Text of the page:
From the department of Things I Could Have Guessed But Is Still Nice to Know: We are rapidly approaching a critical consensus that the pandemic has indeed fucked up everyone's brains.
A new piece in The Atlantic today attempts to puzzle out why so many of us seem to be, well, losing it: Why we're having a hard time remembering the mundane, textural details of pre-pandemic life; why we're struggling to have linear thought progressions; why it feels like time moves at no measurable pace. Essentially, it's because we've cleared our mental ship decks to make room for all the stress of surviving a pandemic:
To some degree, this is a natural adaptation. The sunniest optimist would point out that all this forgetting is evidence of the resilience of our species. Humans forget a great deal of what happens to us, and we tend to do it pretty quickly—after the first 24 hours or so. “Our brains are very good at learning different things and forgetting the things that are not a priority,” Tina Franklin, a neuroscientist at Georgia Tech, told me. As the pandemic has taught us new habits and made old ones obsolete, our brains have essentially put actions like taking the bus and going to restaurants in deep storage, and placed social distancing and coughing into our elbows near the front of the closet. When our habits change back, presumably so will our recall.
“We’re all walking around with some mild cognitive impairment,” Mike Yassa, a neuroscientist at UC Irvine, told the Atlantic. No kidding! According to the data from the Census Bureau, the number of Americans reporting symptoms of depression and anxiety quadrupled between June 2019 and December 2020.
The Atlantic story also reminded me of a recent New York Times piece—aptly titled, "Why Your Brain Feels Broken"—that feels apiece with the Brain Bad Canon. The Times post is more focused on how parents' systems are being overloaded during the pandemic, but I found this little nugget interesting for all of us non-parents out there too:
It’s not just the multitasking that makes us feel muddled, though. It’s also the stress. Chronically high levels of the hormone cortisol, which is associated with stress, can lead to memory impairments in healthy adults, said Moïra Mikolajczak, a psychology professor at the Université Catholique de Louvain in Belgium, who studies parental burnout.
I started noticing around late January, after we all came down from the high of The Coup, that I couldn't find anyone in my life who wasn't having a Bad Time. People are grouchy and bored and listless. What our lives before this felt and looked like seems so far away now, a speck in the distance fading into the horizon. As you also might have guessed, last summer and those fleeting months of tempered joy, ruined us. From The Atlantic again:
This is the fog of late pandemic, and it is brutal. In the spring, we joked about the Before Times, but they were still within reach, easily accessible in our shorter-term memories. In the summer and fall, with restrictions loosening and temperatures rising, we were able to replicate some of what life used to be like, at least in an adulterated form: outdoor drinks, a day at the beach. But now, in the cold, dark, featureless middle of our pandemic winter, we can neither remember what life was like before nor imagine what it’ll be like after.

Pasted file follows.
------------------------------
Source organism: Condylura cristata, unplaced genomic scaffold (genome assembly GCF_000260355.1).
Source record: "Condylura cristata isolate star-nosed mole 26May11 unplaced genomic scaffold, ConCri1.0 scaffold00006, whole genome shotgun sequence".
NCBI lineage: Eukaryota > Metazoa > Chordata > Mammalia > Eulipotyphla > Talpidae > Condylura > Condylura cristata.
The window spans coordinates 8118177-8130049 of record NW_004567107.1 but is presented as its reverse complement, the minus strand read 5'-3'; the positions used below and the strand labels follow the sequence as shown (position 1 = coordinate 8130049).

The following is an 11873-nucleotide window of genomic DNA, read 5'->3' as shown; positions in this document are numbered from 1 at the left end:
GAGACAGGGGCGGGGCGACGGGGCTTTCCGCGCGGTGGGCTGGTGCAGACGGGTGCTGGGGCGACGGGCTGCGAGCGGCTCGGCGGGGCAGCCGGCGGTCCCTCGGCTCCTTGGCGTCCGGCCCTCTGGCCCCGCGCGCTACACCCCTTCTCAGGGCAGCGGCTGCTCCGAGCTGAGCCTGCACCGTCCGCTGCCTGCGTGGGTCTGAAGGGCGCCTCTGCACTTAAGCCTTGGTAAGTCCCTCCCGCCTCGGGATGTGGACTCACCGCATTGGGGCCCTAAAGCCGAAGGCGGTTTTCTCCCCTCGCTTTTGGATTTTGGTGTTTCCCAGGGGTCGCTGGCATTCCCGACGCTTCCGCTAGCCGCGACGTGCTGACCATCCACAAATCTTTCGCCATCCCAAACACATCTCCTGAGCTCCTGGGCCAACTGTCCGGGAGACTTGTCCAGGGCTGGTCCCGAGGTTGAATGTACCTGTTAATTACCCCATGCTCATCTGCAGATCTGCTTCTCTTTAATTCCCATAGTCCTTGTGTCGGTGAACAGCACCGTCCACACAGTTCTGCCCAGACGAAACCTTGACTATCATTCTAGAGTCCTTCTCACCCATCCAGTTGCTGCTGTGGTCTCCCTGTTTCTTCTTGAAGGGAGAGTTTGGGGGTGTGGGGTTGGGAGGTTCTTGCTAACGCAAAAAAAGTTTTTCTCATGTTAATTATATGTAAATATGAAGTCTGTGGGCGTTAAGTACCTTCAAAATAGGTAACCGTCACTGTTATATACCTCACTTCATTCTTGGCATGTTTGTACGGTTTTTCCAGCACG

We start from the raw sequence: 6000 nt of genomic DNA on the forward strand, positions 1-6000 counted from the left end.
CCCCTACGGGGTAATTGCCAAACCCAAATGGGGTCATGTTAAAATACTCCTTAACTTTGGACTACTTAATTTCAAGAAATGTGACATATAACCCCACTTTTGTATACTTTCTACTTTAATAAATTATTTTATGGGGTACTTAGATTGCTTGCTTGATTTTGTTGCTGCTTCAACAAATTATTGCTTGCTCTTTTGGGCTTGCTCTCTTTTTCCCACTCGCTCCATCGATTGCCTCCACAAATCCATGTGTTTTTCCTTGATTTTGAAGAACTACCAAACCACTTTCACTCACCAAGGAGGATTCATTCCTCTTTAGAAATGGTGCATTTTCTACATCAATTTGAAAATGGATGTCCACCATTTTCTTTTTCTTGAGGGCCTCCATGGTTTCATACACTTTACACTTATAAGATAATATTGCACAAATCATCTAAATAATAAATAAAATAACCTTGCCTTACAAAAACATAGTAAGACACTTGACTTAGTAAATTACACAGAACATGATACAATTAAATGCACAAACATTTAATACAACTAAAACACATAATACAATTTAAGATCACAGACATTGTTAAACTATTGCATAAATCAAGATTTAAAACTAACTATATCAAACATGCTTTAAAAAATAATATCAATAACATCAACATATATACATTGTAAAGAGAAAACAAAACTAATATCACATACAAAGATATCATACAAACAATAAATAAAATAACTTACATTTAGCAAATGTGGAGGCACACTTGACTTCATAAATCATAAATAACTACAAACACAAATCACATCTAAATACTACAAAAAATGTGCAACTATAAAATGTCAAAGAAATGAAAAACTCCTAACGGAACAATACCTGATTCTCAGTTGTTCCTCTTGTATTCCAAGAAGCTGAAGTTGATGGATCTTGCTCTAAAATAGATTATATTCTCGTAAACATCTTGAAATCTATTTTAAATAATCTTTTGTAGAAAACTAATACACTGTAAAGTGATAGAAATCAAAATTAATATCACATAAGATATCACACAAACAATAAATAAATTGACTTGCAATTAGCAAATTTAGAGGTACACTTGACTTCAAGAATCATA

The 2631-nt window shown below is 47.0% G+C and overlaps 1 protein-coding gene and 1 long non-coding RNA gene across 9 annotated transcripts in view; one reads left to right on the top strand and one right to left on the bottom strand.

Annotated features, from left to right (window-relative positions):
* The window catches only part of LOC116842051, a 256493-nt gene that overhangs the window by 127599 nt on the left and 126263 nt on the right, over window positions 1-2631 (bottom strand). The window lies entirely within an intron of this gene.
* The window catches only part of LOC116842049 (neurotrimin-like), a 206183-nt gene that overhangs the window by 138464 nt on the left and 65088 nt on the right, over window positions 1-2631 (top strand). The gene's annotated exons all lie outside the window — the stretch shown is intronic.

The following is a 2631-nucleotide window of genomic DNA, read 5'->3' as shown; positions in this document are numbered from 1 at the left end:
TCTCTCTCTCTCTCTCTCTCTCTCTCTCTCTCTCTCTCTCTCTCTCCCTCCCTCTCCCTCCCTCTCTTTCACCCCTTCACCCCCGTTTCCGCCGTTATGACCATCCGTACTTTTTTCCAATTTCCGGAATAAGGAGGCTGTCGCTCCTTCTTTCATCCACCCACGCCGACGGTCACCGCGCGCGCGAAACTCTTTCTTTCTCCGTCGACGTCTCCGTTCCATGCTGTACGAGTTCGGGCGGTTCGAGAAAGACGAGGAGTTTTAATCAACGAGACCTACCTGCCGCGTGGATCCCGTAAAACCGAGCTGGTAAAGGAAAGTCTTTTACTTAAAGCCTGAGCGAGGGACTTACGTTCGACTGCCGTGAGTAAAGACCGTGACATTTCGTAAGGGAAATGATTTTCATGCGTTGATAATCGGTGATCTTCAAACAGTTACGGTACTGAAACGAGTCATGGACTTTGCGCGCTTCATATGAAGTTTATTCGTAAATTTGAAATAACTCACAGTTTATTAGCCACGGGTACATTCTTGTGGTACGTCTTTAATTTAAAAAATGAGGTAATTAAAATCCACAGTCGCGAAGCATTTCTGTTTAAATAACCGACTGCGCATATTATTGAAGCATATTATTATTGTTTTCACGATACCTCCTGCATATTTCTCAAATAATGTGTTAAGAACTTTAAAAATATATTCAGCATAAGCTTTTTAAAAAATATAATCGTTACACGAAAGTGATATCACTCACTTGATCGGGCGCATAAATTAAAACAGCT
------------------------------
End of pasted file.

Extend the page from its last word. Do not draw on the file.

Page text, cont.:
This is all admittedly skewed toward the predominantly white, affluent professional class, people whose jobs allow them work from home and whose livelihoods are at a relatively lower risk of being completely upended by the pandemic. The communities of color already at higher risk of contracting COVID—especially in hot zones like New York—are feeling an even higher rate of mental health issues. The pandemic, as much as our white public intellectuals would have you believe, is not "the great equalizer," an inherently cynical sentiment that only tacitly acknowledges the enormous inequality in this country that has been exacerbated by the pandemic: One Commonwealth Fund survey found that Latino and Black Americans are two and three times as likely to experience financial hardship during the pandemic.
This is not to say the mental anguish we're all feeling isn't real or that some people's is more "valid"—that line of thinking is a trap set by liberals and Republicans to pit us all against each other. Just like everything else in America, we're experiencing the trauma of the pandemic along racial and class lines. We just hear from the segment with the means and platform to tell us about theirs more often.
But now we're at the beginning of the end, it seems, where we have to white-knuckle it until we can have our Suit Supply orgies or whatever. The Centers for Disease Control issued some crucial guidance today that feels like another major turning point in the pandemic: fully vaccinated people can be indoors together and the fully vaccinated are also in the clear to be inside with non-vaccinated people who are low-risk. Thirty-one million Americans (9.2% of the population) are fully vaccinated according to the CDC , and the Biden administration has already said there will be enough vaccines for everyone by the end of May, which is allegedly in two-and-a-half months??? Not checking this.
I leave you with this video about me (and you and everyone we know):